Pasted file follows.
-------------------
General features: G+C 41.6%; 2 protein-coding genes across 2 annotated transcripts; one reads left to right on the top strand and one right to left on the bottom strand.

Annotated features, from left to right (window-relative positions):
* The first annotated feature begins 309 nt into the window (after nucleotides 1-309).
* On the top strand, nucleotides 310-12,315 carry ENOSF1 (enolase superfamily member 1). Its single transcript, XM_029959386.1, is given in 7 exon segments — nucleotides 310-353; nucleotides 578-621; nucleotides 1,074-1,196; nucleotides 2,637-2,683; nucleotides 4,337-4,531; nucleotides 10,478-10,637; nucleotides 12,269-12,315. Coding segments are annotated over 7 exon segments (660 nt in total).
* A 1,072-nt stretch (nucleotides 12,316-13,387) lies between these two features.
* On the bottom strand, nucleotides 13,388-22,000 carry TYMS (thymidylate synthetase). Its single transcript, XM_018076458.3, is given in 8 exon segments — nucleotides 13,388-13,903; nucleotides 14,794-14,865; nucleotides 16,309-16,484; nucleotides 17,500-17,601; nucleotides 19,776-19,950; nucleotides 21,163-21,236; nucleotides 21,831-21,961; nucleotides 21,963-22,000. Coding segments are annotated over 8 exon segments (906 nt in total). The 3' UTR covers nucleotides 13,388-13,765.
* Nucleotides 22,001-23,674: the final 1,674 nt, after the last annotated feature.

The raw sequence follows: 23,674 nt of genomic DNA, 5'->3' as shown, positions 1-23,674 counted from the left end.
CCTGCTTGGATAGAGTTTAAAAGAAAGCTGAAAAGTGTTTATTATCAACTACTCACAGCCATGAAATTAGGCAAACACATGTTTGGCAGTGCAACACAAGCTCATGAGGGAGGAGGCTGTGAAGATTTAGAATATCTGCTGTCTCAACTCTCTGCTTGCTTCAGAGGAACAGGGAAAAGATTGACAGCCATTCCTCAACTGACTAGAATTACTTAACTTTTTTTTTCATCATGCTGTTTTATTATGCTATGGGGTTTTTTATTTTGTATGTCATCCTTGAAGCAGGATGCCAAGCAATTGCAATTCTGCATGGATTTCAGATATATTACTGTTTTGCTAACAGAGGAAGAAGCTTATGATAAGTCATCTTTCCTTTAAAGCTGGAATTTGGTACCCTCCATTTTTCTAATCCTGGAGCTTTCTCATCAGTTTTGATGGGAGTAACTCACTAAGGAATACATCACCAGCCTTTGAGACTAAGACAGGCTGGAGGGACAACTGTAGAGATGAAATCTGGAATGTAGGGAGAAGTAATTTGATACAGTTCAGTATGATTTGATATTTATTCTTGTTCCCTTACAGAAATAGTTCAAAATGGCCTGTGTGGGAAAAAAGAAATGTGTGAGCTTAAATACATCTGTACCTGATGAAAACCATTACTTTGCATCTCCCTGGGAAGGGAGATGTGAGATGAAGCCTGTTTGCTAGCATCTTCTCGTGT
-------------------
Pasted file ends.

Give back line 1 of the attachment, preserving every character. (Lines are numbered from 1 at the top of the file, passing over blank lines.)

General features: G+C 41.6%; 2 protein-coding genes across 2 annotated transcripts; one reads left to right on the top strand and one right to left on the bottom strand.